Condition removal is a little harder, but can be handled with multiple classes with them on their spell lists or with UMD. Is making or buying wands and scrolls pricey? Can be. Can it save your character's life? Yes.

Play what class you want, but putting in a few resources to being able to heal shouldn't be too hard. And since sooner or later every character is going to need some form of healing, the cost of every scroll and wand for that purpose needs to be split equally between the party.

Silver Crusade

Heather 540 wrote:
Here's my view on things. If you are playing a spontaneous caster with CLW on your spell list, then take it. That way you always have it for an emergency without having to rely on a wand. In-combat healing is only to be used when a character drops below 1 or is just about to. At the end of each day, if you have left over spell slots and people need healing, use the spell to get them back to full. (This of course is assuming you don't have a GM that likes attacking you in your sleep.)

I always take CLW as a spell known when I have the opportunity. I also like Healing Hex for emergency healing.

Grand Lodge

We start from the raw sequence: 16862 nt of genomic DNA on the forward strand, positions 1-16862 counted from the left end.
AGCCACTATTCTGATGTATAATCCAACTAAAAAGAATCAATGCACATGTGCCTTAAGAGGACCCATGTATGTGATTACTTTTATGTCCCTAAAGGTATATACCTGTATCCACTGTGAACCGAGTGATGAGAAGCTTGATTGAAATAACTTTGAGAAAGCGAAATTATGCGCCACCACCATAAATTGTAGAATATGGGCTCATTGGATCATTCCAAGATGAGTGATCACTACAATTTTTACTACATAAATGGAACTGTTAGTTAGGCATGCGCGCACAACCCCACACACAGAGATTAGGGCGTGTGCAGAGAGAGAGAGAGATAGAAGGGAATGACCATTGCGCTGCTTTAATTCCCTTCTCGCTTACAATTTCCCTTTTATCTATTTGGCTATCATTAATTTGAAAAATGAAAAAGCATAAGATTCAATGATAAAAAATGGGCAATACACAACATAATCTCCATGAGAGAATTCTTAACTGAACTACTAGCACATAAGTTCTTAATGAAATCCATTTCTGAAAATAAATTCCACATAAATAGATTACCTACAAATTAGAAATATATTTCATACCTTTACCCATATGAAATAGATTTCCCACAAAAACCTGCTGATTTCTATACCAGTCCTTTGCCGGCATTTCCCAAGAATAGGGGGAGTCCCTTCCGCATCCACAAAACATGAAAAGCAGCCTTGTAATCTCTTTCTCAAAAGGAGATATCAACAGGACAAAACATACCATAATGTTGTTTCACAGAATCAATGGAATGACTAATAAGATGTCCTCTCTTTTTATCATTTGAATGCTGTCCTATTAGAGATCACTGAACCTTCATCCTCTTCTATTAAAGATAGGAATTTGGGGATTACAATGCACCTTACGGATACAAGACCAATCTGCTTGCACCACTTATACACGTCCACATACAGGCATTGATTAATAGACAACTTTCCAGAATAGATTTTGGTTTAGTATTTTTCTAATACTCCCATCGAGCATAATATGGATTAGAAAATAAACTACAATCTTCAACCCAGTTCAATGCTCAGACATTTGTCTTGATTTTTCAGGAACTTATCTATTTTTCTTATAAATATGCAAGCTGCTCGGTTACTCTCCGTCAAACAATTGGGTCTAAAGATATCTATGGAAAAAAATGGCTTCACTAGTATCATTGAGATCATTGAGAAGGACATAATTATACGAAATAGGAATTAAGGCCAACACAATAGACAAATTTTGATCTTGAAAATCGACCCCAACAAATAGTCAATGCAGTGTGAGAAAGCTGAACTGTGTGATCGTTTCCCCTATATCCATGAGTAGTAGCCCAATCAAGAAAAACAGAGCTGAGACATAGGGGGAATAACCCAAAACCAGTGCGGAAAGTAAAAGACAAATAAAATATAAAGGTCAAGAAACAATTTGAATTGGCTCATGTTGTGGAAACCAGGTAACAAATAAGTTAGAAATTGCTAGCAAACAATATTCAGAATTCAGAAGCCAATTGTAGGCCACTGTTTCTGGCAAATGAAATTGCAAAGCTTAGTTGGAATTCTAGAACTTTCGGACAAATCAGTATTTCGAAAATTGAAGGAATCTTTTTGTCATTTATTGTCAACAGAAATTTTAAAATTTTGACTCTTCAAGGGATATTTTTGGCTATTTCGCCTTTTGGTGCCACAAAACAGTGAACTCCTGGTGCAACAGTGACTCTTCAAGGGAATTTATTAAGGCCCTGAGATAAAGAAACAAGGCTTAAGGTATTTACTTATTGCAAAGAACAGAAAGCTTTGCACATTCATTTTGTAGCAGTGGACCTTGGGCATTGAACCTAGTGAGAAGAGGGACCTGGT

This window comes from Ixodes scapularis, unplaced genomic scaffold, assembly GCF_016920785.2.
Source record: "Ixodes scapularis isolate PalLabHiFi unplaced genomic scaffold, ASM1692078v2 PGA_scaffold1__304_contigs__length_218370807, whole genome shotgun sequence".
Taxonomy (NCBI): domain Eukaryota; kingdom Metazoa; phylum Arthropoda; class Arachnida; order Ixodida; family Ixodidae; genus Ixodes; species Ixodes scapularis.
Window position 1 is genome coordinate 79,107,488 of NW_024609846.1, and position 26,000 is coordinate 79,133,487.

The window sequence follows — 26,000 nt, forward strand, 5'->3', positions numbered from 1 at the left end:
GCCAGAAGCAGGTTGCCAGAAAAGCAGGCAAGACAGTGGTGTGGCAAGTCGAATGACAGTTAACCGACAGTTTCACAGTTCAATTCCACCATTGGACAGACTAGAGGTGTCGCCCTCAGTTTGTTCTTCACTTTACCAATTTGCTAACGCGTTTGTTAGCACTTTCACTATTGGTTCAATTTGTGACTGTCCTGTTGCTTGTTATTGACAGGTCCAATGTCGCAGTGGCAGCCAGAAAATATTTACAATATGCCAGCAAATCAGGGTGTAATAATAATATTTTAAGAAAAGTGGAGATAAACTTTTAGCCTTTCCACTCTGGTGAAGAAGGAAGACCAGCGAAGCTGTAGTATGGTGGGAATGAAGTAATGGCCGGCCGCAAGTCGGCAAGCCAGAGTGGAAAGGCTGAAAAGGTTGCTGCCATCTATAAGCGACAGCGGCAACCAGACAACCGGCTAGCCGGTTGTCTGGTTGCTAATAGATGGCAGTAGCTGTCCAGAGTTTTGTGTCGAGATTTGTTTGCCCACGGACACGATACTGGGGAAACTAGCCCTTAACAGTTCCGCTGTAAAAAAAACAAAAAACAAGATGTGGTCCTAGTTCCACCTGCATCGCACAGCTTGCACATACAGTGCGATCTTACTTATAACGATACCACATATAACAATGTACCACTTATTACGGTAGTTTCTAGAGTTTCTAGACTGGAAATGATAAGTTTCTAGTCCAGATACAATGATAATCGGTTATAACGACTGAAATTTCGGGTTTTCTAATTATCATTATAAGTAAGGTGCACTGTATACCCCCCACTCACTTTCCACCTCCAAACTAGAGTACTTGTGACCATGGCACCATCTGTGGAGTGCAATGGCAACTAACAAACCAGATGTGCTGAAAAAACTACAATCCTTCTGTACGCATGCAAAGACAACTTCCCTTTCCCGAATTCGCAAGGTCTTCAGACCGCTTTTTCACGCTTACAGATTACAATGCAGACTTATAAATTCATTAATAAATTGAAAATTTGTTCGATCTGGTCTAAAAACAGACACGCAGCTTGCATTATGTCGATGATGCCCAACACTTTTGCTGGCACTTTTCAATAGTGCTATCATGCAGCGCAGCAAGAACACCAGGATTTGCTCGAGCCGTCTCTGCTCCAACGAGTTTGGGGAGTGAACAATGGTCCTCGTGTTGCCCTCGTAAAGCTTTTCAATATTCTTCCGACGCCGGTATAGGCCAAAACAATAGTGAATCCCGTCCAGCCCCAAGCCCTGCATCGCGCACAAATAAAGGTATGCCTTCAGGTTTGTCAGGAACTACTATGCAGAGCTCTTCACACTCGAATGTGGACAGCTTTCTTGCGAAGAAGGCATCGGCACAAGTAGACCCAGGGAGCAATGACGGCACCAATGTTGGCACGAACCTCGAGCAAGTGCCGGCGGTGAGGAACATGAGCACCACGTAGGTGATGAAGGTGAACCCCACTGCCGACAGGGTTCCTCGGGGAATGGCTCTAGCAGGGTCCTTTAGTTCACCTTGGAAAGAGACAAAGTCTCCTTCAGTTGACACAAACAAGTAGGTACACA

Meirril wrote:
So let me tell a story about a druid in an AP...

Sure, you give up some stuff that a cleric gets...but the stuff you gain IMHO more than makes up for it. Wildshape, an animal companion (or domain if you prefer), immunity to poisons and aging, etc. There is a reason Druid is one of the Tier 1 classes on basically every "rank the classes" list.

You might not be able to restore every condition you could ever possibly encounter...but you gain so much more utility for every other encounter that it hardly matters. If he ends up playing a Wizard, he couldn't cast restoration as that class either...

If you want a dedicated healer, that can heal basically anything...of course go with a cleric...if you want something that is an all around amazing and versatile class, that can still do reasonable healing, and a hundred other things...Druid is a very solid option.


Slyme wrote:
That spell specifically says you need a Potion of Bull's Strength...which is a specific item, with a variable cost...

correct, meaning for this spell they

Orodhen wrote:
expect you to go fishing through other sources to find it?
Slyme wrote: